The recent availability of gene editing has provided an excellent toolbox to delineate the pathogenic mutations detected in clinical samples. To verify the deleterious role of c.697G>C rigorously, we designed single guide RNAs (sgRNAs) targeting genomic DNA around the c.697G of G6PD and a homologous arm to convert the wild-type G6PD to the c.697G>C variant based on the CRISPR/Cas9 strategy (Figure 3A). We screened three different sgRNAs to create double-strand breaks (DSBs) around the c.697G of G6PD (Figure 3B) and selected Sg-3 for subsequent tests for its high efficiency (Figure 3C). PEI was used to transfect HEK-293 cells. After isolating and subcloning the GPF+ single cells, we obtained several G6PD c.697G>C variant HEK-293 colonies (Figure 3D,E). Next, we mixed them to produce HEK-293 cells harboring G6PD c.697G>C variant (Figure 4A). We checked the expression level of HEK-293 cells with G6PD c.697G>C variant and its parental control cells by qPCR and Western blotting. Neither cells showed significant alterations (Figure 4B,C). Next, HEK-293 cells with G6PD c.697G>C variant or wild type (WT) form were subconﬂuently seeded to test the growth capacity in routine culture medium. Few differences were observed by the CCK-8 assay (Figure 4D). Thus, the G6PD c.697G>C variant did not affect the growth of HEK-293 cells under conventional conditions. To confirm the effect of this variant on G6PD enzyme activity, we tested the G6P/6PG ratio. A less extensive decline was observed than that in patients’ blood cells, and a significant decrease in the G6P/6PG ratio was observed in the G6PD c.697G>C variant HEK-293 cell line (Figure 4E). Moreover, we found HEK-293 cells with G6PD c.697G>C variant were more vulnerable to oxygen (18), as demonstrated by crystal violet staining (Figure 4F). These data confirmed the deleterious role of c.697G>C in G6PD activity.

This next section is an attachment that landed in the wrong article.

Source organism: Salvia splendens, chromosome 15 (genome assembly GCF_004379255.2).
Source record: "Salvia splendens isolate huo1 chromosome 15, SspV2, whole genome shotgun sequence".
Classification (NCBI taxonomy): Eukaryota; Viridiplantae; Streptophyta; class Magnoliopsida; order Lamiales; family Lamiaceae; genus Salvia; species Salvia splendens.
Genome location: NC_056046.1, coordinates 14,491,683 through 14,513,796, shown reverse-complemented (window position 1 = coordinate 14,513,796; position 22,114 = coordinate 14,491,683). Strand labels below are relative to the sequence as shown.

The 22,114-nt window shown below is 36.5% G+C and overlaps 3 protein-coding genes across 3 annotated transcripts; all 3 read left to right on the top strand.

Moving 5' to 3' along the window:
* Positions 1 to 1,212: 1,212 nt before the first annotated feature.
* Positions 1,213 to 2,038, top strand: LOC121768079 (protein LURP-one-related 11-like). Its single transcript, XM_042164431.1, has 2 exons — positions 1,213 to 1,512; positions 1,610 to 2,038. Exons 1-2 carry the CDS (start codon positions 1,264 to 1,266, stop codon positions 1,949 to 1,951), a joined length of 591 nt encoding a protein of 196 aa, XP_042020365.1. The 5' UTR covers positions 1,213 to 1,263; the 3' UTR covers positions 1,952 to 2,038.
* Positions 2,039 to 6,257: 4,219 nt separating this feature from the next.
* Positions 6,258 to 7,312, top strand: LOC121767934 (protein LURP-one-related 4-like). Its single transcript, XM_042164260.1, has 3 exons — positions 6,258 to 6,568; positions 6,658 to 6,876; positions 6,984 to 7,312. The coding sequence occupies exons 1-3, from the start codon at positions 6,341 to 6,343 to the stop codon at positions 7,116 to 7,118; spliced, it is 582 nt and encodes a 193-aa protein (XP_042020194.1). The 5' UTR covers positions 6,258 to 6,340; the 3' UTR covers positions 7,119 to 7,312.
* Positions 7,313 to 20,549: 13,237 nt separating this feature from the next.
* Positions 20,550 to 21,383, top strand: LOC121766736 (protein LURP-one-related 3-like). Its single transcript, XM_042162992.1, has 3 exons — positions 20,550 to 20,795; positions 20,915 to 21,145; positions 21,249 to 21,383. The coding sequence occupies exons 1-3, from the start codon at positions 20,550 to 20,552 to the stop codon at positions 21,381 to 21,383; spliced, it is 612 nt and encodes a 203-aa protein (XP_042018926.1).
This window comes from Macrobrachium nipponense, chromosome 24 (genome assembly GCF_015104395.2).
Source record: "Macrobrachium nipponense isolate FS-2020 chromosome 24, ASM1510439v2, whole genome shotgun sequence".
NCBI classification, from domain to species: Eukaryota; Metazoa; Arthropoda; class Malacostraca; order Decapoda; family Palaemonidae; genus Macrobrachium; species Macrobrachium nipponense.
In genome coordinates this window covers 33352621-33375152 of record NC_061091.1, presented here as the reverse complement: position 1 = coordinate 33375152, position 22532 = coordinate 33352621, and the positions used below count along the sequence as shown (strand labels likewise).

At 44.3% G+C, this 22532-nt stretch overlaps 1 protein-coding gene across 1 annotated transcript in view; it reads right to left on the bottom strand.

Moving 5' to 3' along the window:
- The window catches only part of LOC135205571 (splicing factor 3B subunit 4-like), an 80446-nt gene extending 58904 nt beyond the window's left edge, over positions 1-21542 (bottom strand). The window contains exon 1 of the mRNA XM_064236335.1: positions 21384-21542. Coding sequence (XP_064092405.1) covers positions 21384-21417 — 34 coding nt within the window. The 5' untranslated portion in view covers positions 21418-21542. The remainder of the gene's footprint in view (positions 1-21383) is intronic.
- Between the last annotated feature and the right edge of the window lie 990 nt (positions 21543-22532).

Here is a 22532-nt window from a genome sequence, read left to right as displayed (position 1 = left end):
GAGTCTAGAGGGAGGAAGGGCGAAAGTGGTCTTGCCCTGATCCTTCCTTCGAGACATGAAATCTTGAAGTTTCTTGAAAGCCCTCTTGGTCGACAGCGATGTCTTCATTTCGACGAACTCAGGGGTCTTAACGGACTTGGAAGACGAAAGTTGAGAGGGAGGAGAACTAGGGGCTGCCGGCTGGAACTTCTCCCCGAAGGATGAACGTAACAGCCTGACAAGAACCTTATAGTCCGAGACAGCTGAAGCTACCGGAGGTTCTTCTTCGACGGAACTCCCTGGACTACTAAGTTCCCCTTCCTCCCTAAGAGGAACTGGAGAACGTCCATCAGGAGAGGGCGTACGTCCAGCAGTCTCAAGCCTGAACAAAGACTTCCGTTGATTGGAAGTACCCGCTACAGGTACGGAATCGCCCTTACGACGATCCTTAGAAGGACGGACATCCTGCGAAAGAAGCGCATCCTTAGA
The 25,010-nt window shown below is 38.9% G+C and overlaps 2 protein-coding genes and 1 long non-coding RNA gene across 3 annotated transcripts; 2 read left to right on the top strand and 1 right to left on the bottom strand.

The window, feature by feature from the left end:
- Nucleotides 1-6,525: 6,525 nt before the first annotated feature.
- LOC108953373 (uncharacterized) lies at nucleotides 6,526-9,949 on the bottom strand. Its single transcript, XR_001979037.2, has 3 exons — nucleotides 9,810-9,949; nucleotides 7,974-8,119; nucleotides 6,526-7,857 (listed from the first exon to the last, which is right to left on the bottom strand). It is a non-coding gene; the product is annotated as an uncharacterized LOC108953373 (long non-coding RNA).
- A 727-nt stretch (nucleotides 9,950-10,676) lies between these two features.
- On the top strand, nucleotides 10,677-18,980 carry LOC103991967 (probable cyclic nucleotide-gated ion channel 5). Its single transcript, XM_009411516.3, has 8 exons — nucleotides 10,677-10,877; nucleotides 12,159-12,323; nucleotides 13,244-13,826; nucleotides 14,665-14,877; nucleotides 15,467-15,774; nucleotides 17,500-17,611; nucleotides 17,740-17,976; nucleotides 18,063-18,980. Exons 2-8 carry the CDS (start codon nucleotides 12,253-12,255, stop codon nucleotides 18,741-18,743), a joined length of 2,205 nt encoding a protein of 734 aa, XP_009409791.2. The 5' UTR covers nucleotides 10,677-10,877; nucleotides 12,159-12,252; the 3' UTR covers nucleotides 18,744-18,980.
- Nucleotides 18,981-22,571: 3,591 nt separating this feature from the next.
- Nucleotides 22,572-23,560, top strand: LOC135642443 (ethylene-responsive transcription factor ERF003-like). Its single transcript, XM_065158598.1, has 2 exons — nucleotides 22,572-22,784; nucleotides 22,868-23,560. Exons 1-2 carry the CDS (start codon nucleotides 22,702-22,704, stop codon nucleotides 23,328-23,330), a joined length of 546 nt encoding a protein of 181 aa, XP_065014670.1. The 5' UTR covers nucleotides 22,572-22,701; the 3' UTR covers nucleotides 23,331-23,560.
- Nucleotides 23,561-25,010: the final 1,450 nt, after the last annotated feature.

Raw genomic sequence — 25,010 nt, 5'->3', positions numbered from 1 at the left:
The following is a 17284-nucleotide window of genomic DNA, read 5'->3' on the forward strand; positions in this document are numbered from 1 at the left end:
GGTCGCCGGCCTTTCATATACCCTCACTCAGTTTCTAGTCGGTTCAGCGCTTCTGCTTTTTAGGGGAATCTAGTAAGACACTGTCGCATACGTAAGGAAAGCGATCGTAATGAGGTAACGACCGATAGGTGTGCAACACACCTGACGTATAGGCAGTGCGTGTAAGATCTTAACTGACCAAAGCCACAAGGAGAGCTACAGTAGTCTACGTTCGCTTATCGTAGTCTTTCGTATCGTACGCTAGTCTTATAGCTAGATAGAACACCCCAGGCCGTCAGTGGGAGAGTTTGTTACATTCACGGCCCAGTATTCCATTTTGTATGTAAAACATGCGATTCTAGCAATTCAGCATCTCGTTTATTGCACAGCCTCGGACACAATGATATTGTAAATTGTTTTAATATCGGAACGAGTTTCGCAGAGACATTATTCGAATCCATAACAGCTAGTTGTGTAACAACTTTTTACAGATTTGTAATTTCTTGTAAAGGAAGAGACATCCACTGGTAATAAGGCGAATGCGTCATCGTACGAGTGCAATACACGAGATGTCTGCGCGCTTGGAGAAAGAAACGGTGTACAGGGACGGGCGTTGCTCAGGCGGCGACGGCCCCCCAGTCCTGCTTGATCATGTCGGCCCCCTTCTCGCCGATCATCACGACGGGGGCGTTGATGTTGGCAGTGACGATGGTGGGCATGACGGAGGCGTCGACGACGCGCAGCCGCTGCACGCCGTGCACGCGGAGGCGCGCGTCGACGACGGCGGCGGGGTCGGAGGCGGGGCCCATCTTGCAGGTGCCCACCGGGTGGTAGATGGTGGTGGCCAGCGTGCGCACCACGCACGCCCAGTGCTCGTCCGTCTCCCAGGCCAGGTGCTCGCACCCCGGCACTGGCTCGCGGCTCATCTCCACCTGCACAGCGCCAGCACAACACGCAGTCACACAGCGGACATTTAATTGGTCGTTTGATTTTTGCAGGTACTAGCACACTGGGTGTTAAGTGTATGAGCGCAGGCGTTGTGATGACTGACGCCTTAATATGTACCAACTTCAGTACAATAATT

We then expressed the G6PD c.697G>C variant in the erythroblastic cell line K562 cells (19) by adapting the CRISPR/Cas9 strategy. Because of the difficulty of transfecting with PEI, we adopted the electroporation method for K562 transfection (Figure 3D). After pooling the G6PD c.697G>C variant subcolonies, we obtained K562 cells with G6PD c.697G>C homozygous variant (Figure 5A). Consistent with the observation in HEK-293 cells, the G6PD c.697G>C variant in K562 cells did not interfere with gene expression (Figure 5B,C). Nevertheless, the growth capacity of the K562 cell was curbed when c.697G>C mutation occurred (Figure 5D). The decrease in the G6P/6PG ratio was also observed in the cells harboring the G6PD c.697G>C variant (Figure 5E). To test the effect of oxygen on the viability of the two types of K562 cells, we treated the cells with different doses of primaquine, which could produce a mass of reactive oxygen. The apoptosis of K562 cells with G6PD c.697G>C variant was much more severe than that in K562 cells with wild-type G6PD, as demonstrated by Annexin-V staining (Figure 5F), although the two cell types had both undergone apoptosis in medium with high doses of primaquine.
The c.697G>C variant compromised the thermal stability of G6PD protein
Considering that the clinical phenotype of the G6PD variants is largely determined by a trade-off between protein stability and catalytic activity, we aligned the mutated site to the locus of G6PD to delineate the function of the G6PD c.697G>C variant. The c.697G>C variant was located within exon 7 of G6PD, leading to the p.Val233Leu missense mutation of the G6PD protein. We denoted the functional domain of G6PD according to previous reports, which found that the mutation occurred within the structural NADP+ binding domain (Figure 6A). Furthermore, the crystallographic structure of human G6PD (PDB.2BH9) showed that p.233Val was located within the nine-stranded antiparallel β-sheet and approached to the amino acids that bind to structural NADP+ (Figure 6B). This information indicated that p.Val233Leu of G6PD protein might interfere with its capacity to bind to structural NADP+, a function that is crucial to maintain the thermostability of the protein (17,20,21). To confirm this hypothesis, we constructed inducible G6PD expression plasmids and purified His-tagged G6PD protein from transformed E. coli lysis. After incubating at different temperatures, the enzymatic activity of those G6PD variants was tested. The results showed that the WT form of G6PD was more stable than that of the G6PD c.697G>C variant (Figure 6C,D).